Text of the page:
Phase 3 study launches of savolitinib/durvalumab combo in papillary renal cell carcinoma

The first patient has been treated in the global phase 3 SAMETA trial evaluating the combination of the investigational MET inhibitor savolitinib and PD-L1 inhibitor durvalumab (Imfinzi) in patients with MET-driven advanced papillary renal cell carcinoma (PRCC).1

The open-label, multicenter study (NCT05043090) is randomizing patients in a 2:1:1 ratio to the MET/PD-L1 inhibitor combination, monotherapy with the tyrosine kinase inhibitor (TKI) sunitinib (Sutent), or single-agent durvalumab.2

“Savolitinib is an oral, potent, and highly selective MET TKI that has demonstrated clinical activity in advanced solid tumors. It blocks atypical activation of the MET receptor tyrosine kinase pathway that occurs because of mutations (such as exon 14 skipping alterations or other point mutations) or gene amplification,” wrote HUTCHMED, the codeveloper of savolitinib, in a recent news release.1

Patients are eligible to enroll in the SAMETA trial if they have confirmed MET-driven PRCC that is both unresectable and either locally advanced or metastatic. They are unable to enroll if they were previously treated in the metastatic setting or were exposed to a MET inhibitor, durvalumab, or sunitinib in any setting.

The trial is taking place is many countries, including Argentina, Australia, Brazil, Czechia, France, Italy, the Republic of Korea, Mexico, Poland, Spain, Taiwan, Turkey, and the United Kingdom. Global enrollment for this study continues. The investigators of this study plan to assess about 200 patients.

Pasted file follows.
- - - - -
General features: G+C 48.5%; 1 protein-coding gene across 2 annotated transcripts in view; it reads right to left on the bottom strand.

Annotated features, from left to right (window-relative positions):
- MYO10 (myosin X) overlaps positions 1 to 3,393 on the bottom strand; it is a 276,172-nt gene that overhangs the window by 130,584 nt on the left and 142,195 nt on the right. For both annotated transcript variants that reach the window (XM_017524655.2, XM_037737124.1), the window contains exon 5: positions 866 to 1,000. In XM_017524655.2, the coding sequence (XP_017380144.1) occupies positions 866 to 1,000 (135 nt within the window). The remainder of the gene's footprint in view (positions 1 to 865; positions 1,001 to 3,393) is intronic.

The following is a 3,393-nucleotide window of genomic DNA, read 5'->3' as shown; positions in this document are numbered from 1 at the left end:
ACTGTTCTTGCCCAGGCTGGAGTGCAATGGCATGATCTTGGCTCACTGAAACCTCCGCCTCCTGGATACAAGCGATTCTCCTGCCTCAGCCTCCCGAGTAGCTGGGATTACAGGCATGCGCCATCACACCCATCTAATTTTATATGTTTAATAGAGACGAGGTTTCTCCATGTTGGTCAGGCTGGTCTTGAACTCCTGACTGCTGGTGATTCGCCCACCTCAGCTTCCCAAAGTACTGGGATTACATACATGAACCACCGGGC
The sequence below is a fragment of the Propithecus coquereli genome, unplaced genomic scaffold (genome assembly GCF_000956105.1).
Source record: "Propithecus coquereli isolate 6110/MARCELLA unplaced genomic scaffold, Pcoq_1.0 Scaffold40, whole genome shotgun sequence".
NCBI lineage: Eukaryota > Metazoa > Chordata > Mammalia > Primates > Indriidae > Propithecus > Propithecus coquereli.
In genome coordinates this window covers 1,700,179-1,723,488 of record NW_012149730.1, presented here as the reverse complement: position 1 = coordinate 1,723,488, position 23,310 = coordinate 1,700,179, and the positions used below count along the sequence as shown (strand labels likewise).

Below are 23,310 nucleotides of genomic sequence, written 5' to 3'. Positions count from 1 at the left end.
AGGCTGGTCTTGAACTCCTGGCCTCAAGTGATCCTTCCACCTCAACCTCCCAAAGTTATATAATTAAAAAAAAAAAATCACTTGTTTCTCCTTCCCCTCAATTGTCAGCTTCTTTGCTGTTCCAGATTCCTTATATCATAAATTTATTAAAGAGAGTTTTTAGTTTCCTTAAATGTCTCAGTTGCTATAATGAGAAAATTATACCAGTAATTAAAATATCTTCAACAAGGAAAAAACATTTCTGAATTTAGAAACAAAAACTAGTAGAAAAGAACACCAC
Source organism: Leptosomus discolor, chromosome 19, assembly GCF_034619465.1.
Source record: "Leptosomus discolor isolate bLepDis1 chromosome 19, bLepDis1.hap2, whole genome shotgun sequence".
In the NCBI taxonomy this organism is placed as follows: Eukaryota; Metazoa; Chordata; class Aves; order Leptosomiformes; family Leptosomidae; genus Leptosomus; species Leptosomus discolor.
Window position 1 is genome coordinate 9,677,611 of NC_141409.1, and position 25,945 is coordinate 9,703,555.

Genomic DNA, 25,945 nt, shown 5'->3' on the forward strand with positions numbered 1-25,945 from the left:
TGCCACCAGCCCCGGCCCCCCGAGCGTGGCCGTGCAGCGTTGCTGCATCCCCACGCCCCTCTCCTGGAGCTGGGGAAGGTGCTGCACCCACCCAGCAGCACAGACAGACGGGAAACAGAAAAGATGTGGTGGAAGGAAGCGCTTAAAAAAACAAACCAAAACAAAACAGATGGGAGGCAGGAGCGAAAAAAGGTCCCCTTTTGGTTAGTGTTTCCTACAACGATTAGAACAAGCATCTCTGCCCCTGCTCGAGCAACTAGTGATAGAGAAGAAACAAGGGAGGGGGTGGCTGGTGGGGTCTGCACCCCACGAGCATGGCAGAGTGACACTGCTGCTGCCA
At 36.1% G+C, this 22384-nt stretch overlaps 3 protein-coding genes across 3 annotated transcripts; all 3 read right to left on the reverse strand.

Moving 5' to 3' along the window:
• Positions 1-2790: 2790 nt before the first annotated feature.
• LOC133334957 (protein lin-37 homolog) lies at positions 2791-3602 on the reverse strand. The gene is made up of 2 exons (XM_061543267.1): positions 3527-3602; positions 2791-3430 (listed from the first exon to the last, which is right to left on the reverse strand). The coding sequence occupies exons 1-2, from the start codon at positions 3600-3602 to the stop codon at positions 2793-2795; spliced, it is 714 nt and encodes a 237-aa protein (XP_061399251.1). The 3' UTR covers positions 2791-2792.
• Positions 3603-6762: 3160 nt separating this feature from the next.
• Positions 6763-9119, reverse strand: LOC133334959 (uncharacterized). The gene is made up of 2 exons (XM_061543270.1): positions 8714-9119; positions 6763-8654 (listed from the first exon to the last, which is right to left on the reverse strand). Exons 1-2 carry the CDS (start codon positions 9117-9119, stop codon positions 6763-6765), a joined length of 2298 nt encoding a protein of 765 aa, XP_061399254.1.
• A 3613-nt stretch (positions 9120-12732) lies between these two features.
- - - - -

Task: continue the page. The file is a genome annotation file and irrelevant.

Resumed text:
Patients in the experimental arm will receive 600 mg of savolitinib orally once a day plus 1500 mg of durvalumab intravenously every 4 weeks. In the sunitinib control arm, treatment will comprise 50 mg of sunitinib orally once a day for 4 consecutive weeks along with a 2-week sunitinib-free interval (ie, 6-week cycles). In the immunotherapy control arm, patients will receive 1500 mg of durvalumab monotherapy intravenously every 4 weeks.

Participants will continue with treatment until radiological progression (PD; RECIST 1.1), unacceptable toxicity, or withdrawal of consent. Cross over to the combination arm is allowed for patients with radiological PD in the durvalumab control arm.

The primary end point of this study is median progression free survival (PFS). Secondary end points include overall survival (OS), objective response rate (ORR), duration of response (DOR), disease control rate at 6 and 12 months, and quality of life. The estimated primary completion date is March 8, 2024.

Savolitinib in prior kidney cancer trials

The SAMETA trial was launched after previously studies were conducted demonstrating the efficacy of savolitinib in patients with RCC. For example, results from the trial (NCT03091192) showed ORRs of 27% versus 7% with single-agent savolitinib versus sunitinib, respectively, in patients with MET-driven PRCC. The results also showed that at the data cutoff, no savolitinib responders had disease progression and the OS hazard ratio was “encouraging” at 0.51, although the data were still maturing.1

Another study, the phase 2 CALPYSO trial (NCT02819596), showed early promise for the savolitinib/durvalumab combination in kidney cancer. Among a cohort of 41 patients with PRCC showed that 8 (57%) of 14 patients with MET-driven disease achieved a confirmed response. The median DOR was 9.4 months. The efficacy data also showed a median OS of 27.4 months and a median PFS of 10.5 months.1

References

1. HUTCHMED and AstraZeneca initiate SAMETA global phase III trial of savolitinib in combination with PD-L1 inhibitor IMFINZI in patients with MET-driven advanced papillary renal cell carcinoma. Published online November 1, 2021. Accessed November 1, 2021. https://bit.ly/3CF4vr4.

2. National Institutes of Health US National Library of Medicine ClinicalTrials.gov. Savolitinib plus durvalumab versus sunitinib and durvalumab monotherapy in MET-driven, unresectable and locally advanced or metastatic PRCC (SAMETA). Updated September 13, 2021. Accessed November 1, 2021. https://clinicaltrials.gov/ct2/show/NCT05043090.